Happiness – Trying to be happy makes us less happy. Accepting unhappiness makes us happy.
Security – Trying to make ourselves feel as secure as possible generates more insecurity. Being comfortable with uncertainty is what allows us to feel secure.
Love – The more we try to make others love and accept us, the less they will, and more importantly, the less we will love and accept ourselves.
Respect – The more we demand respect from others, the less they will respect us. The more we ourselves respect others, the more they will come to respect us.
Trust – The more we try to make people trust us, the less inclined they will be to do so. The more we trust others, the more they will trust us in return.
Confidence – The more we try to feel confident, the more insecurity and anxiety we will create. The more we accept our faults, the more comfortable we will feel in our own skin.
Change – The more we desperately want to change ourselves, the more we will always feel as though we are not enough. Whereas, the more we accept ourselves, the more we will grow and evolve because we’ll be too busy actually doing cool shit to notice.
Meaning – The more we pursue a deeper meaning or purpose to our lives, the more self-obsessed and shallow we will become. The more we try to add meaning to others’ lives, the more profound impact we will feel.
These internal, psychological experiences exist on an inverted curve because they are both the cause and the effect of the same thing: our minds. When you desire happiness, your mind is simultaneously the thing that is desiring and the target of its own desires.9
When it comes to these lofty, abstract, existential goals, our minds are like a dog who, after a lifetime of successfully chasing and catching various small creatures, has turned and decided to exact that same strategy on its own tail. To the dog, this seems logical. After all, chasing has led her to catch everything else in her doggy life. Why not her tail, too?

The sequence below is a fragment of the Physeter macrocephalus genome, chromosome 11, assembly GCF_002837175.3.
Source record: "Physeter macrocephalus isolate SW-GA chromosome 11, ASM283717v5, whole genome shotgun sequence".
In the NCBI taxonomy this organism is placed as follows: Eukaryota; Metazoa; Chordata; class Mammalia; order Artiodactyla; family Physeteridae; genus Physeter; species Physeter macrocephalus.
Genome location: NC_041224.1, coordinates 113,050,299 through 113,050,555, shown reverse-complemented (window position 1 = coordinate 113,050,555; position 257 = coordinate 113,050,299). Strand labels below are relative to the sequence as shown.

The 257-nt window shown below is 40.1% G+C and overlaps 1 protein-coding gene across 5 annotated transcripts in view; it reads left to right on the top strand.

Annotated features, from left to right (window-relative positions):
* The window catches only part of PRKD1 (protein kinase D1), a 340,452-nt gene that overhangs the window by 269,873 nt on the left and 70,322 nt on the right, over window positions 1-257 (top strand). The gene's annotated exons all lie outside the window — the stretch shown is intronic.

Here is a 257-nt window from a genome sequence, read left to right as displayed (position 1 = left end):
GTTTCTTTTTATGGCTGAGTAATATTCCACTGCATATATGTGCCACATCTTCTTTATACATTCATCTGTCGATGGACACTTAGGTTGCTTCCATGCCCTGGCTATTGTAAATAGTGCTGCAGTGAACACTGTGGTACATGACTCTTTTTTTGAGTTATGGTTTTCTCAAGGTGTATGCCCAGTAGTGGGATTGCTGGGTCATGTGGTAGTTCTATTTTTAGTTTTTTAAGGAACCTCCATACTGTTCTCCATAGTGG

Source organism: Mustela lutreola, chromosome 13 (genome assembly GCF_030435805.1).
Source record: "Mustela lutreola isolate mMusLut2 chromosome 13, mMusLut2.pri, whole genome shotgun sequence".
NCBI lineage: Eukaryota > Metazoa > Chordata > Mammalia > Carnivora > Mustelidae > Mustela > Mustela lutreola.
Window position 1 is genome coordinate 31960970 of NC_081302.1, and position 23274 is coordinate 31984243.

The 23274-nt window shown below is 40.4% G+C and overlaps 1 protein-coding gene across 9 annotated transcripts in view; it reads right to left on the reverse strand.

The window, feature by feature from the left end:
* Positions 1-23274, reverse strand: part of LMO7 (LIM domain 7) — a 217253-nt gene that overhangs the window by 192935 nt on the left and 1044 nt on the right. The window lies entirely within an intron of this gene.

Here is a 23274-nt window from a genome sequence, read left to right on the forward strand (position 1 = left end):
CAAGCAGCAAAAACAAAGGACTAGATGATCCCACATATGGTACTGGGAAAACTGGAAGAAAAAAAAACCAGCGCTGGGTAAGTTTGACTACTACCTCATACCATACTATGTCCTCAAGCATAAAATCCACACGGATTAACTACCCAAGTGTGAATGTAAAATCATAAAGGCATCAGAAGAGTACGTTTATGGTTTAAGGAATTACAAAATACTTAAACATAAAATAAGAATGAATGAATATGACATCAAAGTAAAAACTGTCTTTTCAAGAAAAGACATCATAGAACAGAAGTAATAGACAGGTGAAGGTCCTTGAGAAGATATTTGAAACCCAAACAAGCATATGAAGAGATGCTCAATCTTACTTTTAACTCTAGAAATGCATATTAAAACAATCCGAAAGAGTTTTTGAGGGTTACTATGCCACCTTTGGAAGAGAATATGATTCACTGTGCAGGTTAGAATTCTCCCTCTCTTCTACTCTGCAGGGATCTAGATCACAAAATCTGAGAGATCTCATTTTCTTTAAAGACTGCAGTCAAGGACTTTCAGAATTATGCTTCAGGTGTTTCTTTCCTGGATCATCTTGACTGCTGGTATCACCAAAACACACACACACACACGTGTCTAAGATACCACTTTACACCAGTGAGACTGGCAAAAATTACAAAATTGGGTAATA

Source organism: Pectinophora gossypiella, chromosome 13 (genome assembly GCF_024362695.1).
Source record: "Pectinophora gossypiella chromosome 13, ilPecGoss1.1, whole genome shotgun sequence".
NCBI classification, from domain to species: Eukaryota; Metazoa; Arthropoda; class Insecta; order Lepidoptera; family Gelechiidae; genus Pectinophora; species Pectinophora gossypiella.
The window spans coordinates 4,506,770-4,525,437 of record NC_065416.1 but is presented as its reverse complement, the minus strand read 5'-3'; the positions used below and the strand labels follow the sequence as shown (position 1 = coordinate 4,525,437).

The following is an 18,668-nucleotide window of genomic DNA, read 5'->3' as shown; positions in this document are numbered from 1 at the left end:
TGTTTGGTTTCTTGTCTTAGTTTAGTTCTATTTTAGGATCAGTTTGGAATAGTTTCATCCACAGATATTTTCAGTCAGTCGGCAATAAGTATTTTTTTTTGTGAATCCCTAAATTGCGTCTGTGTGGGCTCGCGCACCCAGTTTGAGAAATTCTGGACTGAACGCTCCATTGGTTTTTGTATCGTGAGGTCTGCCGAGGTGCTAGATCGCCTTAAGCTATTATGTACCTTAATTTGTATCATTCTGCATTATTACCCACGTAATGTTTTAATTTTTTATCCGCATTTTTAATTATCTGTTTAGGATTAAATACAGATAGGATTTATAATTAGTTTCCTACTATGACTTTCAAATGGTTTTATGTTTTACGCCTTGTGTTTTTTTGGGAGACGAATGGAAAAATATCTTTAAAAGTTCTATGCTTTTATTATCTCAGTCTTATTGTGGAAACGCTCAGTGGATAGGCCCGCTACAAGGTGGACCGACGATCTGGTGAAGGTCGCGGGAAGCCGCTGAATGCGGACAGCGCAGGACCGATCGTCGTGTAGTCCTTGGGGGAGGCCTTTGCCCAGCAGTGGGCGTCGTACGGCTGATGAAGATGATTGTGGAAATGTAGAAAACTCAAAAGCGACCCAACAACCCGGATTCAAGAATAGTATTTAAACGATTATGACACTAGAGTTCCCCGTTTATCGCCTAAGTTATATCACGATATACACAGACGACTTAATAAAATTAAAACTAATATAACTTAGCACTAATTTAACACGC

But a dog can never catch her own tail. The more she chases, the more her tail seems to run away. That’s because the dog lacks the perspective to realize that she and the tail are the exact same thing.
The goal is to take your mind—a wonderful thing that has spent its life learning to chase various creatures—and teach it to stop chasing its own tail. To stop chasing meaning and freedom and happiness because those only serve to move it further away from itself. To teach it to achieve what it desires by giving up what it desires. To show it how the only way to reach the surface is to let itself sink.
And how do we do this? By letting go. By giving up. By surrendering. Not out of weakness. But out of a respect that the world is beyond our grasp. By recognizing that we are fragile and limited and but temporary specks in the infinite reaches of time. You do it by relinquishing control, not because you feel powerless, but because you are powerful. Because you decide to let go of things that are beyond your control. You decide to accept that sometimes, people won’t like you, that often you will fail, that usually you have no fucking clue what you’re doing.
You lean into the fear and uncertainty, and just when you think you’re going to drown, just as you reach the bottom, it will launch you back to your salvation.